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Chris Paul non-trade: Lakers' Mike Brown meets adversity

December 9, 2011 |  7:44 am

Mike BrownMike Brown's first season as the Lakers' coach won't be defined by his DVDs explaining his defensive concepts, his grinding mentality or his infectious enthusiasm.

Those will be ingredients. But most of Brown's success or failure with the Lakers will hinge on how he handles adversity. His first test has nothing to do with managing a tough losing streak or an upset Kobe Bryant. It has everything to do with the fallout surrounding the Lakers' three-team trade that would've sent Pau Gasol to Houston and Lamar Odom to New Orleans and brought Chris Paul to the Lakers. 

With the NBA nixing the deal, Brown has to assuage a hurt and distrusting Odom and Gasol enough so that they feel the Lakers' coach values their services, let alone report to training camp. He must tap into the teammate support and show them he's on their side. And, somehow, Brown must use this as a motivational tool for the Lakers' 2011-12 season.

All this with the backdrop that the Lakers could deal Odom and Gasol to another team anyway.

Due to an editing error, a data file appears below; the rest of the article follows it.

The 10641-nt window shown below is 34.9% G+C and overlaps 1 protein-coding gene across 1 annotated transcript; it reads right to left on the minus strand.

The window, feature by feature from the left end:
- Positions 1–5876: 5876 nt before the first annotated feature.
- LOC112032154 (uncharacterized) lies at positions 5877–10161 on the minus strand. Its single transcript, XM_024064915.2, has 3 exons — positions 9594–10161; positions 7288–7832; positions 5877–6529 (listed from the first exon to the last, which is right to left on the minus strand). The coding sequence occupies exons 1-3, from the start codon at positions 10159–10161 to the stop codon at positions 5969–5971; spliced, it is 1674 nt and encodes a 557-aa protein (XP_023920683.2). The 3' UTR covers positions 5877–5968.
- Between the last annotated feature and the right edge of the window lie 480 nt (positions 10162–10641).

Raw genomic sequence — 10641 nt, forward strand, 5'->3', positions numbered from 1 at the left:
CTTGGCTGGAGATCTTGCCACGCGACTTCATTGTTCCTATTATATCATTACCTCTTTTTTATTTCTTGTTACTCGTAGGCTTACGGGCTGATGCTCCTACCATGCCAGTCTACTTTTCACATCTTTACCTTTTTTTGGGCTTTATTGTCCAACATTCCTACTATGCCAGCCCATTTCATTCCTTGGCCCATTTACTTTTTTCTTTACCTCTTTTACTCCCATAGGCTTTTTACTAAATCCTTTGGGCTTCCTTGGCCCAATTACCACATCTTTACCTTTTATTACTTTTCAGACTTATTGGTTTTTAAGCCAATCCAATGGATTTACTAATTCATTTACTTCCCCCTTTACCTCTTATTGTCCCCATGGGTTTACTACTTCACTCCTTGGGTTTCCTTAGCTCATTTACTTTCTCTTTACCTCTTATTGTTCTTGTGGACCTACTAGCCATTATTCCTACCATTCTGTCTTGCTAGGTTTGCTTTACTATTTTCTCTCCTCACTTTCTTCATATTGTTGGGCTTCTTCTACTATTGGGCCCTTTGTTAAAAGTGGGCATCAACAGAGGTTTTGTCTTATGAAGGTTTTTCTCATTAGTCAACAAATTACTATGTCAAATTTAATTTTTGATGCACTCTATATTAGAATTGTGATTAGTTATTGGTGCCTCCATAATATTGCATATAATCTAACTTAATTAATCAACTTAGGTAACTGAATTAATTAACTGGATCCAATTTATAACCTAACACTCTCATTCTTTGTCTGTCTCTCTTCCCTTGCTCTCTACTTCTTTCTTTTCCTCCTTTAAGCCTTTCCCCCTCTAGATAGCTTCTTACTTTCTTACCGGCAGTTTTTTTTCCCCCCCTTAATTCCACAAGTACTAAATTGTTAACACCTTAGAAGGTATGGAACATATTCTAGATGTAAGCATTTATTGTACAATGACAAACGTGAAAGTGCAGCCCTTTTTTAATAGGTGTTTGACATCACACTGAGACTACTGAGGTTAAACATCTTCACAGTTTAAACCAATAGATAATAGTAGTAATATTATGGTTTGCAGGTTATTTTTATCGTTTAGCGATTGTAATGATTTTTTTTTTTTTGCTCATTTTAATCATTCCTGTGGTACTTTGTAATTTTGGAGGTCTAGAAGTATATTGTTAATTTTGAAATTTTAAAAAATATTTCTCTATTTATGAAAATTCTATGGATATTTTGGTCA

Had Phil Jackson remained head coach, it's possible he would've united his players against the Lakers' front office, much like he did in his final season with the Chicago Bulls against General Manager Jerry Krause and owner Jerry Reinsdorf. Brown certainly doesn't have that personality, and considering how he's followed the company line ever since his hire, it's unlikely he'll conspire against Mitch Kupchak and the Buss family. 

But Brown has an opportunity to show he's genuine about trying to earn players' respect and trust by first giving it to them, and that means more than just feel-good, coach-speak. Some ways include devoting the first offensive sets to the high-post plays that involves Gasol. Brown could grant Odom more playing time as a starter beyond Andrew Bynum's five-game suspension. He could immediately talk with Bryant and Derek Fisher, giving them ownership of keeping the locker room in high spirits. 

Despite the challenges the Lakers face with a 66-game schedule, Brown would have benefited from the Lakers likely reporting to training camp motivated by last season's Western Conference semifinals loss to the Dallas Mavericks. But his tenure will be defined, in part, by how he maintains his players' respect in the face of the team's first significant losing streak or the first controversy -- and that controversy is now here. That's because this veteran-laden group could naturally start doubting Brown's credentials, since they have more championship rings than he has. 

It remains to be seen how the Lakers' current roster will respond to everything surrounding the nixed trade. But they will surely look to see how Brown will handle it, an opportunity he must embrace and pass.


Pau Gasol and Lamar Odom must channel frustration properly

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Mike Brown must manage five things to succeed as Lakers coach

--Mark Medina

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Photo credit: Associated Press